A literature review examines, evaluates and critiques the literature on a topic. In this context, ‘literature’ refers to academic sources of information such as books, book chapters, peer-reviewed journal articles, conference papers, theses and postgraduate dissertations. Some subject areas will also require you to examine reports for a literature review, such as government reports. You should check with your tutor what additional types of information sources you should consult.
A literature review is undertaken for different types of academic work and publications, for example:
Literature reviews written for an individual assignment or as an introduction to a journal article tend to be more selective in the literature reviewed. Whereas literature reviews written as review articles or as part of a dissertation or thesis are more comprehensive in terms of reviewing the literature on that topic.
Literature reviews that are more comprehensive, require a structured approach to literature searching in order to provide a thorough overview of the research previously undertaken on the topic.
Don't forget to consult your assignment brief or unit handbook, or seek guidance form your tutor for the specific requirements of your literature review.
The purpose of a literature review is to place your own research in the context of the wider research that has already been undertaken in that field or topic. Undertaking a literature review is an essential part of the research process and it will help you to understand the topic and develop your own ideas in the area. When writing up your literature review you will be demonstrating your knowledge and understanding of that topic.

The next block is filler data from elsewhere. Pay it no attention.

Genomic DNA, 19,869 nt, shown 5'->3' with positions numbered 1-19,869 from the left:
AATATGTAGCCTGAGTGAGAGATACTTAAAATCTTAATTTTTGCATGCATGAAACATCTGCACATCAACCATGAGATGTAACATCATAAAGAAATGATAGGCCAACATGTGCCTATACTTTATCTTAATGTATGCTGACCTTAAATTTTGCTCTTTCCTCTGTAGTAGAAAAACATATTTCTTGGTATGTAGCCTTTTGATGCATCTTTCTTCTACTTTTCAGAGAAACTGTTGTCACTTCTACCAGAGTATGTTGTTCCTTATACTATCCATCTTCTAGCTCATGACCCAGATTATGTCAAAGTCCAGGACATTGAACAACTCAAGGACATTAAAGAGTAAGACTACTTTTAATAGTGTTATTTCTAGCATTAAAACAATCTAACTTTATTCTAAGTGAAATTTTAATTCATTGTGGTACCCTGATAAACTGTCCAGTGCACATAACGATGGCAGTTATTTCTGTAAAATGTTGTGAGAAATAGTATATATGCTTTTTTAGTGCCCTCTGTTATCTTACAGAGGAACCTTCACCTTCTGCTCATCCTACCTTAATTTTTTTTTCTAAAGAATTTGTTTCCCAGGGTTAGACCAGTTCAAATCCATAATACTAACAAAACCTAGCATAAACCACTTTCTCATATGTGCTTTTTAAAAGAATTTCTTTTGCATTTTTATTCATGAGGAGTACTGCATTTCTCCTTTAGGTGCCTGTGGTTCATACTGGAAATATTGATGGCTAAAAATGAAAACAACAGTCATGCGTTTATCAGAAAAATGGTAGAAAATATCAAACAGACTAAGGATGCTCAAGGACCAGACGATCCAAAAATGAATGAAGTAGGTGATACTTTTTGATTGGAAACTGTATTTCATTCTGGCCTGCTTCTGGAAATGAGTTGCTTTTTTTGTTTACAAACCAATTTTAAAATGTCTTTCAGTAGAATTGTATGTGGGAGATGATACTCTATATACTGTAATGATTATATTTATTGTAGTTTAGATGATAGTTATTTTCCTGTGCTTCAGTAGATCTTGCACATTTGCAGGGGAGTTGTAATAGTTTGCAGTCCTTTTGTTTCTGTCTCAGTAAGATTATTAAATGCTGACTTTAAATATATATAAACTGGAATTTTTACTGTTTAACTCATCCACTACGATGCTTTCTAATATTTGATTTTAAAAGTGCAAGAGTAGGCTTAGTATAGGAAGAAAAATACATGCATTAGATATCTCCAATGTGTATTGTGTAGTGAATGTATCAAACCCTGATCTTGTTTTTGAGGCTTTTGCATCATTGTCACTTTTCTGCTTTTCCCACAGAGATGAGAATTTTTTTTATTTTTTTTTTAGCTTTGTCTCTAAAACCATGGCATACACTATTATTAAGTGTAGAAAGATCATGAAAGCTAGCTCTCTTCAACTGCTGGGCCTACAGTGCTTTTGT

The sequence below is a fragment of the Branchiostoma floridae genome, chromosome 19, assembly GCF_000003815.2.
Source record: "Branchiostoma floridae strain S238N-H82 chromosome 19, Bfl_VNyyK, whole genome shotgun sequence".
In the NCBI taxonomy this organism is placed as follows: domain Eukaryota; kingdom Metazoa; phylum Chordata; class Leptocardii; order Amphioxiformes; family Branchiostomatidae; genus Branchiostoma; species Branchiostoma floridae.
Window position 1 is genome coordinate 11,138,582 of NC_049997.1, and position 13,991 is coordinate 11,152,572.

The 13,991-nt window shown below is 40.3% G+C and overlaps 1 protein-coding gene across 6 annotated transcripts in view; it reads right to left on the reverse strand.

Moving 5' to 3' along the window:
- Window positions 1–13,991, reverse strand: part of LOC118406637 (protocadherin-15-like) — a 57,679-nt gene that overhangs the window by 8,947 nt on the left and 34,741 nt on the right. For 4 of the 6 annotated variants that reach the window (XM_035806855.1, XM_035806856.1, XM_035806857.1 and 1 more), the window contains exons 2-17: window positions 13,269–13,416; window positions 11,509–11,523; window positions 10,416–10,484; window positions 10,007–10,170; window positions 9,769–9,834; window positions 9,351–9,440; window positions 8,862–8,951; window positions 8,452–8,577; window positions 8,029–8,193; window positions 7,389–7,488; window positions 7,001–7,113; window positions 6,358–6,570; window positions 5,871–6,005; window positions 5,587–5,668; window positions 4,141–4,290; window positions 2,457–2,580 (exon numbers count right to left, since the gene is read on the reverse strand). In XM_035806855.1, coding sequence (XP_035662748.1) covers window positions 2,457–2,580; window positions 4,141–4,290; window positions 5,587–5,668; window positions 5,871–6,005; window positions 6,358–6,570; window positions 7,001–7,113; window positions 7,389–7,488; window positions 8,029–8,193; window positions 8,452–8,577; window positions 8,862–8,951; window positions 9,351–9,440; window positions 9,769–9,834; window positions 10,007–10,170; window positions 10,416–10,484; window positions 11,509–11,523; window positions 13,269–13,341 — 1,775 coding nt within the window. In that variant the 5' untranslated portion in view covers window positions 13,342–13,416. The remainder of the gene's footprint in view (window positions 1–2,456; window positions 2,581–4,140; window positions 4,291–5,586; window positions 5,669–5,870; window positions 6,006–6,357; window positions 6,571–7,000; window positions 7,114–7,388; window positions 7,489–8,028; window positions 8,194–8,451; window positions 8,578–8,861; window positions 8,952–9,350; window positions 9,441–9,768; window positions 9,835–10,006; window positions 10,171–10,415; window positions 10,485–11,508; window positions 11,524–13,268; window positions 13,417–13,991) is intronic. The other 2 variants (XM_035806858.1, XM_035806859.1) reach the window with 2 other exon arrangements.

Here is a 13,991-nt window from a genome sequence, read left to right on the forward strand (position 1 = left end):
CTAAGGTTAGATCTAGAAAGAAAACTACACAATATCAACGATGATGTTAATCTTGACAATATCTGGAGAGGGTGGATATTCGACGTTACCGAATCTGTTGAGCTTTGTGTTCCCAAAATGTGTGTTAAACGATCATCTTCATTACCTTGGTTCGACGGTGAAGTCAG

When examining the literature on a topic you will:
Planning your literature search.
The Library can assist you in locating the literature for your literature review. For comprehensive literature reviews, such as when wrting a dissertation or thesis, it is important to have a structured approach to your literature searching. This includes devising a plan for the search terms you will use and the resources (for example, journal databases) you will search. It is also useful to record the searches you have undertaken so that you do not repeat the same searches at another time and so that you can be sure you have used all of the resources available to you. However, first you may wish to scope the literature available to you.
It may be useful to read published literature reviews on the topic.
Once you have you have scoped the literature available to you and have an understanding of the broad subject area in which your topic sits, you are ready to undertake a more focused search, using search terms specific to your research area/question in order to produce a comprehensive literature review. To do this you need to devise a search strategy.
Start by identifying the key concepts in your research question.
Example research question:
A study of the impact of social media addiction on narcissistic behaviour and self-esteem among students.
Firstly, list the keywords in your research question, for example:
The keywords will be used as search terms on appropriate resources. Go to the Search terms tab to explore planning your search terms in more depth.
As part of the planning process, alternative search terms should be identified, along with the keywords in the research question/dissertation title.
Alternative search terms are search terms that are related to the keywords in the research question. These can be synonyms, or words that are broader or narrower in scope/focus to the initial keywords.
Using our research question example, below is a list of alternative search terms for the initial keywords identified.
Go to the 'Phrase searching', 'Truncation and wildcards' and 'Combining keywords' tabs above to learn about search techniques that will make your search more effective.